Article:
Estate planning after divorce: Don’t let your ex get it all

When you divorce, a lot of changes occur in your life. You might change your address. You might change your last name. But you definitely should consider changing your estate plan.

That’s because while you’re in the process of divorce, or even after it’s final, your ex-spouse could inherit assets that you’d rather divert elsewhere should you pass away. Or, your ex could wind up being in charge of decisions you’d prefer someone else make.

Here are a few estate-related topics to be aware of should you divorce:

  • Change your power of attorney and your health care directives. The power of attorney gives your ex control of financial decisions – even if the assets are individually owned by you and weren’t joint assets. With a health care power of attorney, often called a proxy, the person named can make decisions on your medical care. Chances are that when you created the proxy, you listed your spouse as the decision-maker. That might not be the best option for you now.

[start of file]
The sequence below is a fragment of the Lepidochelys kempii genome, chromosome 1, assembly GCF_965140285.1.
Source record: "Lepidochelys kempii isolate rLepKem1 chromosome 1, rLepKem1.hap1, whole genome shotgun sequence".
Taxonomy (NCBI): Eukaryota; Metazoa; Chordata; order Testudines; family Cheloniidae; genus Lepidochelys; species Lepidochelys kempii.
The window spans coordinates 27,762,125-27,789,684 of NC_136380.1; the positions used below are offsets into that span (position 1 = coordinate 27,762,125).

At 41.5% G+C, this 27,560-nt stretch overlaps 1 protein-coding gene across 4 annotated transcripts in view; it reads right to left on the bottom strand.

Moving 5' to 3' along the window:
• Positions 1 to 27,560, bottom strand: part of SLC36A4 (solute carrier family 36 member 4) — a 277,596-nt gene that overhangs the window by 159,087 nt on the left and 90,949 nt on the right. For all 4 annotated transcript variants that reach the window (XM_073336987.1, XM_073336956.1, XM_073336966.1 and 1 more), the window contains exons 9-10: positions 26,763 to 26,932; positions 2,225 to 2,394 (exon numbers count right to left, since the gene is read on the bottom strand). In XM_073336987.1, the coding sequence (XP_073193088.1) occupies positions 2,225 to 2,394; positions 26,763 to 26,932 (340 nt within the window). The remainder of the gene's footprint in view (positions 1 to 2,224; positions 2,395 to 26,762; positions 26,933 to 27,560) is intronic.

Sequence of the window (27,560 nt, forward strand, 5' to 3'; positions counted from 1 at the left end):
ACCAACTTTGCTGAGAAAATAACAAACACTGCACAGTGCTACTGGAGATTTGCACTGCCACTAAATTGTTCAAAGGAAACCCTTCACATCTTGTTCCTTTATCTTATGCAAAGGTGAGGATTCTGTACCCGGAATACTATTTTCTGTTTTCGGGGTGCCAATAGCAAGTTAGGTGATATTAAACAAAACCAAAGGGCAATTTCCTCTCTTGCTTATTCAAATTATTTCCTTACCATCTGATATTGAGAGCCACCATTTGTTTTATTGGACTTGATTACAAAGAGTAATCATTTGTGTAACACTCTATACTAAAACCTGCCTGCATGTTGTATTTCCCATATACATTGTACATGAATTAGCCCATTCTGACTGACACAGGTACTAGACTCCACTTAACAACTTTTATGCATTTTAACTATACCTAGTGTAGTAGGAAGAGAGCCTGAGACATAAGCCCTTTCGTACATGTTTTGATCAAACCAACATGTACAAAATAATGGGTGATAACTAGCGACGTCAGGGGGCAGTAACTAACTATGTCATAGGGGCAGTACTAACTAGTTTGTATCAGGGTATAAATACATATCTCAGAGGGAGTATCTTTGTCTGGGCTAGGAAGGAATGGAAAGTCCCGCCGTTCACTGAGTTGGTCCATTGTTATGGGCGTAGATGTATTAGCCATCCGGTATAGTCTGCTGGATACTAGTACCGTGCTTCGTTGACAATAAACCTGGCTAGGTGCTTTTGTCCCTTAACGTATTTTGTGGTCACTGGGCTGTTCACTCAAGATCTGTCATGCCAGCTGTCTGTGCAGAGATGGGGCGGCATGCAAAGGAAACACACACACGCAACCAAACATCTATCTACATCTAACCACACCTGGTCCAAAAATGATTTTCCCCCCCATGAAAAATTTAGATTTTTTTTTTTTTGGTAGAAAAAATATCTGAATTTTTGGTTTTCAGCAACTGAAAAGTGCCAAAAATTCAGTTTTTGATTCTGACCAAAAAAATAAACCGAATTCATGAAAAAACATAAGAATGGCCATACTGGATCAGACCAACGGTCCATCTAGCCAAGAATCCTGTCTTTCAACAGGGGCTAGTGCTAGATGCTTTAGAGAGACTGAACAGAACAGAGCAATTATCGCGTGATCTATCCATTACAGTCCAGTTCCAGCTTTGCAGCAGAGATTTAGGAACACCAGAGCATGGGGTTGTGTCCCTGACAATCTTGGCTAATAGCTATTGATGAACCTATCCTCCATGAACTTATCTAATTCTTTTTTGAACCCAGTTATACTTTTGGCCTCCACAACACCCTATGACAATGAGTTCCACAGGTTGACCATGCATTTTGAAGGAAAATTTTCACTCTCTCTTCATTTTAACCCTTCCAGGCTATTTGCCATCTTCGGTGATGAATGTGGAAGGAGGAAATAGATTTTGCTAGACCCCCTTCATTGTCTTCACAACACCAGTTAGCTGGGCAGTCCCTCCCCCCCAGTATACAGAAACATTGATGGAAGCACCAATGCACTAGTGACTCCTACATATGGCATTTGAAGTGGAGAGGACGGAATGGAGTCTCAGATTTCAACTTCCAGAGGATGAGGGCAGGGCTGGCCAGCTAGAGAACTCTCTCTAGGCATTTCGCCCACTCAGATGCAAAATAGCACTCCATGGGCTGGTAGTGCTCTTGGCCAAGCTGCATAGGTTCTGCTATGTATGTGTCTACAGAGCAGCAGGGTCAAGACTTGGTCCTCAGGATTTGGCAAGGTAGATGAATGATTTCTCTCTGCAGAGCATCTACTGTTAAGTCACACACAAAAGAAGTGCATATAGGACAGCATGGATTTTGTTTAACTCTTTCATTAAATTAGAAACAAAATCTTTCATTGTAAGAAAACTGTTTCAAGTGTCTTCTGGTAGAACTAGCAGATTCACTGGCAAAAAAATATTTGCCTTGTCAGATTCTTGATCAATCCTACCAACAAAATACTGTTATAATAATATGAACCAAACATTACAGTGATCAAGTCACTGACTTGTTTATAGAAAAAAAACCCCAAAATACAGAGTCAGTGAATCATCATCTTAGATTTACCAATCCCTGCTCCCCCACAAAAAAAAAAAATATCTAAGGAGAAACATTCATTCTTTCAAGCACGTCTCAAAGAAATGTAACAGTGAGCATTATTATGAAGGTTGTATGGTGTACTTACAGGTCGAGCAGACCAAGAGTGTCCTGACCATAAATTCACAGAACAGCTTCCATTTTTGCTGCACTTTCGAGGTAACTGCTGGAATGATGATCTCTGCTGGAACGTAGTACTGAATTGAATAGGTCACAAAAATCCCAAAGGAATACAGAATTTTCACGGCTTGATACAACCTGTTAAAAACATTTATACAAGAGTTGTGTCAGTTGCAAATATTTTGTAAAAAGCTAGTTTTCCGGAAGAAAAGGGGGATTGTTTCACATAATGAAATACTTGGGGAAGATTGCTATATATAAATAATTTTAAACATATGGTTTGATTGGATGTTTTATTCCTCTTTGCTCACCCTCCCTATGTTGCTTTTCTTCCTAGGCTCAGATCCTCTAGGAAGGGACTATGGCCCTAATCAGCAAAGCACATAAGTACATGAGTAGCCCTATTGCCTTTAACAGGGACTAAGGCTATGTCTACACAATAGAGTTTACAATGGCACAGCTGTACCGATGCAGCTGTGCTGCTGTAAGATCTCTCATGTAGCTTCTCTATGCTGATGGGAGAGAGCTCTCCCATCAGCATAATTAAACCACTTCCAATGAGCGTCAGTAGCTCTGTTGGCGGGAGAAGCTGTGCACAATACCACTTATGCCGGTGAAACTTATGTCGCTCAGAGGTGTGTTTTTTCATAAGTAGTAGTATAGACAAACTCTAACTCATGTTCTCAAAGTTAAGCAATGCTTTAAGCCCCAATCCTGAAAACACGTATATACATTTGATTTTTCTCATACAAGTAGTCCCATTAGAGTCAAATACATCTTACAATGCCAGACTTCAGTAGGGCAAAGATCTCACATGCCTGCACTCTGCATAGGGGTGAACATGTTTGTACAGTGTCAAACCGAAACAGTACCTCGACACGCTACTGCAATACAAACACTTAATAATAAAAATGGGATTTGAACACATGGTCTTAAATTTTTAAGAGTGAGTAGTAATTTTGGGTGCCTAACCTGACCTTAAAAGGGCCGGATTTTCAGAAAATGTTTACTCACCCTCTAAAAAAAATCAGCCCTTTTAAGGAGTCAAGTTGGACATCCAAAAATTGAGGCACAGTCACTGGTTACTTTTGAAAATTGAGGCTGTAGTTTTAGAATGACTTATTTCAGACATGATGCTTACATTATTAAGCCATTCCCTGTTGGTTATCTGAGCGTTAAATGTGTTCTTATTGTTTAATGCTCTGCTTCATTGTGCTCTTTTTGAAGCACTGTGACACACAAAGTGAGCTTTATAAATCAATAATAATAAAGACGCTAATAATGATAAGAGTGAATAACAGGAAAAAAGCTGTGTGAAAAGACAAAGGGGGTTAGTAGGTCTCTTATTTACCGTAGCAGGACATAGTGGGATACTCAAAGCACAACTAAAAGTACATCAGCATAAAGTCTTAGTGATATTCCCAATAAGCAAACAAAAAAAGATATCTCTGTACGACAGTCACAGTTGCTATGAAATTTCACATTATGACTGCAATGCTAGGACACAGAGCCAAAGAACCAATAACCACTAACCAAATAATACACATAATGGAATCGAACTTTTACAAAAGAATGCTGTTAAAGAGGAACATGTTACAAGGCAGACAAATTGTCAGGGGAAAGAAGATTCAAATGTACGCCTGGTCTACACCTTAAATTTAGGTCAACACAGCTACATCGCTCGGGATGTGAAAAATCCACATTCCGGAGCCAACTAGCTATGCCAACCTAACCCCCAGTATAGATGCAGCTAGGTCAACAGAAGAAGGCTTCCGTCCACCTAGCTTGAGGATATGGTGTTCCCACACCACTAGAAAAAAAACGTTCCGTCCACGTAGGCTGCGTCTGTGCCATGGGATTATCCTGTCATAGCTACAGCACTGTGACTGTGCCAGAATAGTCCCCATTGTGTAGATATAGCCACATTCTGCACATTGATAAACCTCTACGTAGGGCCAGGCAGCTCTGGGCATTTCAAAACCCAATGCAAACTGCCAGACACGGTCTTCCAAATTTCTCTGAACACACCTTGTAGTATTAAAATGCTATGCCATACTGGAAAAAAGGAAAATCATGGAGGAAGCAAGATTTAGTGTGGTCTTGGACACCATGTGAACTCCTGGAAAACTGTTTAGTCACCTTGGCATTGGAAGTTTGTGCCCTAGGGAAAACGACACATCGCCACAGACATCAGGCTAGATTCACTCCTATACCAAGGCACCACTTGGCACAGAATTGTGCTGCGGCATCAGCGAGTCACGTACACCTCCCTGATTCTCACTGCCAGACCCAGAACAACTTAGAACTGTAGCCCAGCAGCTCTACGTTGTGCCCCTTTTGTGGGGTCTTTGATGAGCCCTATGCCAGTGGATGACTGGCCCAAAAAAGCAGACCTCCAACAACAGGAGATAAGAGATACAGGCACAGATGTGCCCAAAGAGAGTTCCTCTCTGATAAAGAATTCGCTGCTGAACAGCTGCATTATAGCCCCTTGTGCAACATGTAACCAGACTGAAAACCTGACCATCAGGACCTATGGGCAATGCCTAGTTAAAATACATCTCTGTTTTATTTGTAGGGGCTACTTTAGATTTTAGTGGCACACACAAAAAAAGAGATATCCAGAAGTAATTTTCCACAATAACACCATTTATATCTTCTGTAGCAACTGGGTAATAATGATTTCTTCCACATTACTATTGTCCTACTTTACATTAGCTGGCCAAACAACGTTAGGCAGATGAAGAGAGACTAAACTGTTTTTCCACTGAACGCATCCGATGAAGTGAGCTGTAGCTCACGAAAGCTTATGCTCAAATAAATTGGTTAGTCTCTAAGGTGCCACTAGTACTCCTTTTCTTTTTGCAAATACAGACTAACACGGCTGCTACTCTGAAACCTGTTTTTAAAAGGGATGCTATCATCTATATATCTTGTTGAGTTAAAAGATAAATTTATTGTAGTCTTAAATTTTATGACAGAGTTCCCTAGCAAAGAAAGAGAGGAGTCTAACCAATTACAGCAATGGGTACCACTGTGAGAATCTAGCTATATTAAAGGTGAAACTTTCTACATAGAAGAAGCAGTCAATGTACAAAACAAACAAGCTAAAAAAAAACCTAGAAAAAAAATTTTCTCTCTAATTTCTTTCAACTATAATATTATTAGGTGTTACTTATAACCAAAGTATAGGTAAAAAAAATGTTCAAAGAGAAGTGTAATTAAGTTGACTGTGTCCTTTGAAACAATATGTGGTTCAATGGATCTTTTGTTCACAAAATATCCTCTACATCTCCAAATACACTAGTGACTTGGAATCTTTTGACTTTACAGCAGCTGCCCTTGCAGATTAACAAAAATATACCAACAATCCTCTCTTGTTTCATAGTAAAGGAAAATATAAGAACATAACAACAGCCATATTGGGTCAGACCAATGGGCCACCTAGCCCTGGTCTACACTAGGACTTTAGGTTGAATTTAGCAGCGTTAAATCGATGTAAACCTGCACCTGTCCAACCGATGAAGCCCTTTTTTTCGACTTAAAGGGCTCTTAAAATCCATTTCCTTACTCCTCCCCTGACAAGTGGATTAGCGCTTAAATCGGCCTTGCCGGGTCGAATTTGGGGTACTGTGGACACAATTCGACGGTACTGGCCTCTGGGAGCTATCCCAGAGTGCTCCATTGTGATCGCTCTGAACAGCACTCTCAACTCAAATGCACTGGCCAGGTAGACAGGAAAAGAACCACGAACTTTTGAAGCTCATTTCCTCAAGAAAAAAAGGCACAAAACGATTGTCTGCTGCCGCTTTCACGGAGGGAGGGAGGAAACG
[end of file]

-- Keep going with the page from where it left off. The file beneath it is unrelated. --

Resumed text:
• Update your will or trust. You can change your executor if that was your spouse. Post-divorce, once your assets have been divided, you can select someone else – perhaps your children, parents or siblings – to inherit your belongings.
  • Change your beneficiaries. The beneficiaries of your financial accounts, such as your retirement funds or life insurance, can be changed after the divorce is final. If you don’t change these, your ex-spouse could wind up with a financial windfall that you really wanted someone else to receive. If you don’t make the changes, your children or others could try fight your will, but that could be difficult and costly.

New Yorkers who divorce should be sure to consult their estate planning attorneys either during the divorce or just after it becomes final. Your changed life likely requires a changed estate plan.

FindLaw Network